On Aug. 7, Georgian troops attacked the country’s breakaway region of South Ossetia. On Aug. 8, Russian troops responded by invading Georgia. The Western response was primarily rhetorical. On the weekend of Oct. 11, the G-7 met in Washington to plan a joint response to the global financial crisis. Rather than defining a joint plan, the decision — by default — was that each nation would act to save its own financial system with a series of broadly agreed upon guidelines.
The Aug. 7 and Oct. 11 events are connected only in their consequences. Each showed the weakness of international institutions and confirmed the primacy of the nation-state, or more precisely, the nation and the state. (A nation is a collection of people who share an ethnicity. A state is the entity that rules a piece of land. A nation-state — the foundation of the modern international order — is what is formed when the nation and state overlap.) Together, the two events posed challenges that overwhelmed the global significance of the Iraqi and Afghan wars.
In and of itself, Russia’s attack on Georgia was not globally significant. Georgia is a small country in the Caucasus, and its fate ultimately does not affect the world. But Georgia was aligned with the United States and with Europe, and it had been seen by some as a candidate for membership in NATO. Thus, what was important about the Russian attack was that it occurred at all, and that the West did not respond to it beyond rhetoric.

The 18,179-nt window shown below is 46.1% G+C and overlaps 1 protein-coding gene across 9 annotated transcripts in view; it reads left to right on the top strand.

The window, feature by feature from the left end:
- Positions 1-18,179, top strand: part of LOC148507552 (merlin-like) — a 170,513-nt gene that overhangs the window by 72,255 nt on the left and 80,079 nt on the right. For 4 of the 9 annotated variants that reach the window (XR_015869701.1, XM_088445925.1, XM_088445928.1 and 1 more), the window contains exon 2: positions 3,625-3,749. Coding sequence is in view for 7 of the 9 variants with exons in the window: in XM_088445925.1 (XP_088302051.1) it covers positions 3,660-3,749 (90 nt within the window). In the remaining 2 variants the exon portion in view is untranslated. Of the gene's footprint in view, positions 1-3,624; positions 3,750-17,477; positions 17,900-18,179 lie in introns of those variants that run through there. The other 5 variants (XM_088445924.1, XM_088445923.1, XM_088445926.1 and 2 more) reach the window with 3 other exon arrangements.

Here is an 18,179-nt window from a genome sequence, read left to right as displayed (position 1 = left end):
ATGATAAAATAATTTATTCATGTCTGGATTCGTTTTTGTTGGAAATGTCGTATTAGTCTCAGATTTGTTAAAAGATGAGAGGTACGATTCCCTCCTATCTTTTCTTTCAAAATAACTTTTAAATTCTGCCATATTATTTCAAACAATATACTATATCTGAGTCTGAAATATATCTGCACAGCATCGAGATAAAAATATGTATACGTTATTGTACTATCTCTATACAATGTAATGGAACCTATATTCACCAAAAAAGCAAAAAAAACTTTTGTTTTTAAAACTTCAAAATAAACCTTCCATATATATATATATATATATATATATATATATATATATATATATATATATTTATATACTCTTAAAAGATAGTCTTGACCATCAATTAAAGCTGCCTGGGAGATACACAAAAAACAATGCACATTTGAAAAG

The Global Financial Crisis
What was demonstrated in politico-military terms in Georgia was then demonstrated in economic terms in the financial crisis. All of the multinational systems created after World War II failed during the crisis — or more precisely, the crisis went well beyond their briefs and resources. None of the systems could cope, and many broke down. On Oct. 11, it became clear that the G-7 could cooperate, but not through unified action. On Oct. 12, when the Europeans held their eurozone summit, it became clear that they would only act as individual nations.
As with the aftermath of the Georgian war, the most significant developments after Oct. 11 happened in Europe. The European Union is first and foremost an arrangement for managing Europe’s economy. Its bureaucracy in Brussels has increased its authority and effectiveness throughout the last decade. The problem with the European Union is that it was an institution designed to manage prosperity. When it confronted serious adversity, however, it froze, devolving power to the component states.
Consider the European Central Bank (ECB), an institution created for managing the euro. Its primary charge — and only real authority — is to work to limit inflation. But limiting inflation is a problem that needs to be addressed when economies are otherwise functioning well. The financial crisis is a case where the European system is malfunctioning. The ECB was not created to deal with that. It has managed, with the agreement of member governments, to expand its function beyond inflation control, but it ultimately lacks the staff or the mindset to do all the things that other central banks were doing. To be more precise, it is a central bank without a single finance ministry to work with. Unlike other central banks, whose authority coincides with the nations they serve, the ECB serves multiple nations with multiple interests and finance ministries. By its nature, its power is limited.